धारा १. सबै व्यक्तिहरू जन्मजात स्वतन्त्र हुन् ती सबैको समान अधिकार र महत्व छ। निजहरूमा विचार शक्ति र सद्विचार भएकोले निजहरूले आपसमा भातृत्वको भावनाबाट व्यवहार गर्नु पर्छ।
Transliteration (ISO)
Dhārā 1. Sabai vyaktiharū janmajāt svatantra hun tī sabaiko samān adhikār ra mahatva cha. Nijharūmā vicār śakti ra sadvicār bhaekole nijharūle āpasmā bhatṛtvako bhāvanabāṭa vyavahār garnu parcha.
Transcription (IPA)
[dʱaɾa ek sʌbʌi̯ bektiɦʌɾu d͡zʌnmʌd͡zat sotʌntɾʌ ɦun ti sʌbʌi̯ko sʌman ʌd(ʱ)ikaɾ rʌ mʌːtːo t͡sʰʌ nid͡zɦʌɾuma bit͡saɾ sʌkti ɾʌ sʌdbit͡sar bʱʌekole nid͡zɦʌɾule apʌsma bʱatɾitːoko bʱawʌnabaʈʌ bebaːr ɡʌɾnu pʌɾt͡sʰʌ]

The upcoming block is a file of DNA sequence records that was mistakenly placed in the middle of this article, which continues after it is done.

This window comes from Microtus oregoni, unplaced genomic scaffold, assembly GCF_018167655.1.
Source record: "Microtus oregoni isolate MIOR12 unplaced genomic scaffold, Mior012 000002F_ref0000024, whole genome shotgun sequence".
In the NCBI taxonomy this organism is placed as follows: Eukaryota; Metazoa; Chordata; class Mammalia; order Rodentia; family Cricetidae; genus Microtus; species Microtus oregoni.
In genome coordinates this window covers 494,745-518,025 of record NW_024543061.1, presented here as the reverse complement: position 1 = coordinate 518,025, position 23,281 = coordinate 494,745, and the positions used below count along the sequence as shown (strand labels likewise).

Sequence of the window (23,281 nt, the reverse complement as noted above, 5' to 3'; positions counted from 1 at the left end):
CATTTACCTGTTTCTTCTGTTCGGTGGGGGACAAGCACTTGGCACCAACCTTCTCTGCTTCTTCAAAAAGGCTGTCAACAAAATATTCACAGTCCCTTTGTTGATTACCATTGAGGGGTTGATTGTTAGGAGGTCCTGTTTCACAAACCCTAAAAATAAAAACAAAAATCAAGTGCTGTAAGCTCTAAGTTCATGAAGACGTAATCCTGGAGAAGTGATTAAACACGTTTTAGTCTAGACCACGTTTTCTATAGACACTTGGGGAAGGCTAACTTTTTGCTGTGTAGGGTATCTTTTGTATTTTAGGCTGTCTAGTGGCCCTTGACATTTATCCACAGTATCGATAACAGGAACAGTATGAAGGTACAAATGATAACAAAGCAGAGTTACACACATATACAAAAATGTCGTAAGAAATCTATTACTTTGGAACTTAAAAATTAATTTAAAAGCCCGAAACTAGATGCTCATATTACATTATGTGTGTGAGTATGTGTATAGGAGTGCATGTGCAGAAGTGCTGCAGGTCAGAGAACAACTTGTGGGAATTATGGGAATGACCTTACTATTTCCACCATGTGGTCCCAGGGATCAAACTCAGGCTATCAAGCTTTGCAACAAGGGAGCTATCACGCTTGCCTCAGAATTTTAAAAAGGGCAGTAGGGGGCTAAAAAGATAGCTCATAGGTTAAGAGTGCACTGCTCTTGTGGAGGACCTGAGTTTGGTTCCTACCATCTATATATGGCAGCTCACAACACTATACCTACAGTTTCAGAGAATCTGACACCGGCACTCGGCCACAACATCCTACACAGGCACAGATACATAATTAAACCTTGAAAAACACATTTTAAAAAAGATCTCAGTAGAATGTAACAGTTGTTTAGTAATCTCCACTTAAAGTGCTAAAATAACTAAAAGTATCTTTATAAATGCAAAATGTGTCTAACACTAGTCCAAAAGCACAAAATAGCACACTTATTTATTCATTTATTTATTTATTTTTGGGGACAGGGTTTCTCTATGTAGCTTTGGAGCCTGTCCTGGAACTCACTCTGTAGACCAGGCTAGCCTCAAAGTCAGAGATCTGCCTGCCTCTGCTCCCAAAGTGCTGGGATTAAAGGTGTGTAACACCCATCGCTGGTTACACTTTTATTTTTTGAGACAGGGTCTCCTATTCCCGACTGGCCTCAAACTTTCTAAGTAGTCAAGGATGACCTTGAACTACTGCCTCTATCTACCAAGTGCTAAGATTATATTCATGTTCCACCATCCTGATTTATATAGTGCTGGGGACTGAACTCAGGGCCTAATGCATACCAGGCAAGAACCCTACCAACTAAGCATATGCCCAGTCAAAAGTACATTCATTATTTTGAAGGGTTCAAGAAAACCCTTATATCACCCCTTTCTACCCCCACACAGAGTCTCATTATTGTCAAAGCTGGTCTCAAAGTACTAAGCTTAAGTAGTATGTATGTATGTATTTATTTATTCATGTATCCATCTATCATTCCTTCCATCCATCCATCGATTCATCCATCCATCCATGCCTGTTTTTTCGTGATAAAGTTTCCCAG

Gloss (word-to-word)
Article 1. All human-beings from-birth independent are their all equal right and importance is. In themselves, intellect and conscience {endowed therefore} they {one another} brotherhood's spirit {treatment with} do must.
Translation (grammatical)
Article 1. All human beings are born free and equal in dignity and rights. They are endowed with reason and conscience and should act towards one another in a spirit of brotherhood.

See also

References

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  2. ^ a b Nepali at Ethnologue (21st ed., 2018) closed access
    Nepali at Ethnologue (21st ed., 2018) closed access
  3. ^ "Nepali | Definition of Nepali by Oxford Dictionary on Lexico.com also meaning of Nepali". Lexico Dictionaries | English. Archived from the original on 23 July 2020. Retrieved 23 July 2020.
  4. ^ a b c "52nd Report of the Commissioner for Linguistic Minorities in India" (PDF). nclm.nic.in. Ministry of Minority Affairs. Archived from the original (PDF) on 25 May 2017. Retrieved 28 May 2022.